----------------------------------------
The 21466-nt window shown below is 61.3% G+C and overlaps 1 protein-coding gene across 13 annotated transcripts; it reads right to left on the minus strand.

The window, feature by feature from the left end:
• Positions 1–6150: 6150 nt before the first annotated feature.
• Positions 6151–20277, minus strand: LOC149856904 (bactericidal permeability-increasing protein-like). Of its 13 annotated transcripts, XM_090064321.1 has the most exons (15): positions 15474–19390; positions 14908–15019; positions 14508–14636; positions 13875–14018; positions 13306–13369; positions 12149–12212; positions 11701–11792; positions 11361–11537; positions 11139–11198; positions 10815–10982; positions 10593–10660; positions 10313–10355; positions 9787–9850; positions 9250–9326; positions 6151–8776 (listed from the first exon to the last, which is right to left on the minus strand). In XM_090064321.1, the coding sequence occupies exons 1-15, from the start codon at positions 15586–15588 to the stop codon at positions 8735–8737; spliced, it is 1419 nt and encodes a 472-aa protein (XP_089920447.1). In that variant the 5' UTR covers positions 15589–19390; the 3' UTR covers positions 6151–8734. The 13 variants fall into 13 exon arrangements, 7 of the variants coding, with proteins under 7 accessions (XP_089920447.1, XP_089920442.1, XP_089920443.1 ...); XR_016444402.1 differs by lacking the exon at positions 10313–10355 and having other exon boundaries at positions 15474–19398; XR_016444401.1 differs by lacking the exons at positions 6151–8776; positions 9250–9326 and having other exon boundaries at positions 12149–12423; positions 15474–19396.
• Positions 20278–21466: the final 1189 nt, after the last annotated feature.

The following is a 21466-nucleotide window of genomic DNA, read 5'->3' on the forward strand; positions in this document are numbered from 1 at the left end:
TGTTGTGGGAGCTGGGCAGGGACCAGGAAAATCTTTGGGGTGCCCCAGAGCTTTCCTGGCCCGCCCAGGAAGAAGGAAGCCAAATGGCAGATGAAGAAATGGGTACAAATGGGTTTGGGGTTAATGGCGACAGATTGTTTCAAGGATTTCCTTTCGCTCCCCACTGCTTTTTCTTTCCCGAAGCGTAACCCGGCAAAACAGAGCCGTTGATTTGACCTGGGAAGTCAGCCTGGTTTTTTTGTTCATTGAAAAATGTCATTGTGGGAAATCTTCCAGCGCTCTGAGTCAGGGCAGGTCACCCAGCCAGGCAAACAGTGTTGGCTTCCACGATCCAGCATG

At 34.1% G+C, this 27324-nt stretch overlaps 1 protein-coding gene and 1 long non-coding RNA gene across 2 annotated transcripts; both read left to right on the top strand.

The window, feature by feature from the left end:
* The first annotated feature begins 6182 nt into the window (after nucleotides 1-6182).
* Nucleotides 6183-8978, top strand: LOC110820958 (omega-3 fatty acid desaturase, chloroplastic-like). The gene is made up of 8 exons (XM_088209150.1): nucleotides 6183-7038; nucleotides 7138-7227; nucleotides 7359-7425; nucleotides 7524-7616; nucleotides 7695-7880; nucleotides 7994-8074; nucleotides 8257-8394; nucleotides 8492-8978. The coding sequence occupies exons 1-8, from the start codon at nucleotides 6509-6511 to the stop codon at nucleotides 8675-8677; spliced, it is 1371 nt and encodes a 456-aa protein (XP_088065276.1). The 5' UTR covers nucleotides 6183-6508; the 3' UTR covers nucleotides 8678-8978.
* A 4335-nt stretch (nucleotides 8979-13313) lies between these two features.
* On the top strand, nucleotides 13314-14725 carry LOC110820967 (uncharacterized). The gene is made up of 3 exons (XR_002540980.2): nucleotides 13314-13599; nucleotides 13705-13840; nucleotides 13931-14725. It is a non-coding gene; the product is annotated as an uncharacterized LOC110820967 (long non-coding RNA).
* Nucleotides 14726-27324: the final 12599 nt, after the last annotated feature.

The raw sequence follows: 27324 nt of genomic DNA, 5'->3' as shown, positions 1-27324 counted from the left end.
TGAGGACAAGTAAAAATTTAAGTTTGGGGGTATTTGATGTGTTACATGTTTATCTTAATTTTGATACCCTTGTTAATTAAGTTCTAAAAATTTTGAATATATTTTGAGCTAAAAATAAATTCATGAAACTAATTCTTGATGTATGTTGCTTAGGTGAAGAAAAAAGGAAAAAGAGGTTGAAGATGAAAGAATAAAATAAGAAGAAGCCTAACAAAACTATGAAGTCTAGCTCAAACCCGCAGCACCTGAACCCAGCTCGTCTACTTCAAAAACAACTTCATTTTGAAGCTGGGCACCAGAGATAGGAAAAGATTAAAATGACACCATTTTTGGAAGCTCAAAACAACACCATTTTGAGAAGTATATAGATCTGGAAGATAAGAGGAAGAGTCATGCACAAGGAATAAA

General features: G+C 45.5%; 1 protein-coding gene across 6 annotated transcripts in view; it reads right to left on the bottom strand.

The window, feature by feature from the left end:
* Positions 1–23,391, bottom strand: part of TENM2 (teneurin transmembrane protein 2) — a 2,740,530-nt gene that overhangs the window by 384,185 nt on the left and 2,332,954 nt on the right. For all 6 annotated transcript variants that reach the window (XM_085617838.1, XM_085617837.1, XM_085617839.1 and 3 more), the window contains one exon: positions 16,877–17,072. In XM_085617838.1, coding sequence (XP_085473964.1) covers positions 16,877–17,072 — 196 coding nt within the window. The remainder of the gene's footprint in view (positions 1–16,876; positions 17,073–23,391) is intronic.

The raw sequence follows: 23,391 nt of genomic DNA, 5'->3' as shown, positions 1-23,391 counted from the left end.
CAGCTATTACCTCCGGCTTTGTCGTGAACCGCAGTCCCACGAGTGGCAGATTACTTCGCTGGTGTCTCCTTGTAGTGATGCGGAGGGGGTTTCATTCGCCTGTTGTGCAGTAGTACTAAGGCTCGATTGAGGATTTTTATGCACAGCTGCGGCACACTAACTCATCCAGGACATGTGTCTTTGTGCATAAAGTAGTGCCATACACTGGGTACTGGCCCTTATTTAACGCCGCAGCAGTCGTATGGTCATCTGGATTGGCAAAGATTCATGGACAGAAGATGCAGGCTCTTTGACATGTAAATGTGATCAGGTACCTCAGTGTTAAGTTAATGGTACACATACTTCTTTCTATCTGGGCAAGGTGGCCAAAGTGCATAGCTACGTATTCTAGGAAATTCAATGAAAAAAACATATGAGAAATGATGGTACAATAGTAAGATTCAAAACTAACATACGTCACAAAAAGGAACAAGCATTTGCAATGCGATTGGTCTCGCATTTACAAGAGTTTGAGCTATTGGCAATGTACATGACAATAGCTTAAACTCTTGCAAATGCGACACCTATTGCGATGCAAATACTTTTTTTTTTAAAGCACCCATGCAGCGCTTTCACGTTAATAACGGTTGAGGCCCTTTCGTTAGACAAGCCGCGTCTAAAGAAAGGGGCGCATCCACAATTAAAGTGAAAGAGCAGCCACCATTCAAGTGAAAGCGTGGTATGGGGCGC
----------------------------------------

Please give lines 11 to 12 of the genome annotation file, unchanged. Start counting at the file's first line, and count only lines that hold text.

* Nucleotides 6183-8978, top strand: LOC110820958 (omega-3 fatty acid desaturase, chloroplastic-like). The gene is made up of 8 exons (XM_088209150.1): nucleotides 6183-7038; nucleotides 7138-7227; nucleotides 7359-7425; nucleotides 7524-7616; nucleotides 7695-7880; nucleotides 7994-8074; nucleotides 8257-8394; nucleotides 8492-8978. The coding sequence occupies exons 1-8, from the start codon at nucleotides 6509-6511 to the stop codon at nucleotides 8675-8677; spliced, it is 1371 nt and encodes a 456-aa protein (XP_088065276.1). The 5' UTR covers nucleotides 6183-6508; the 3' UTR covers nucleotides 8678-8978.
* A 4335-nt stretch (nucleotides 8979-13313) lies between these two features.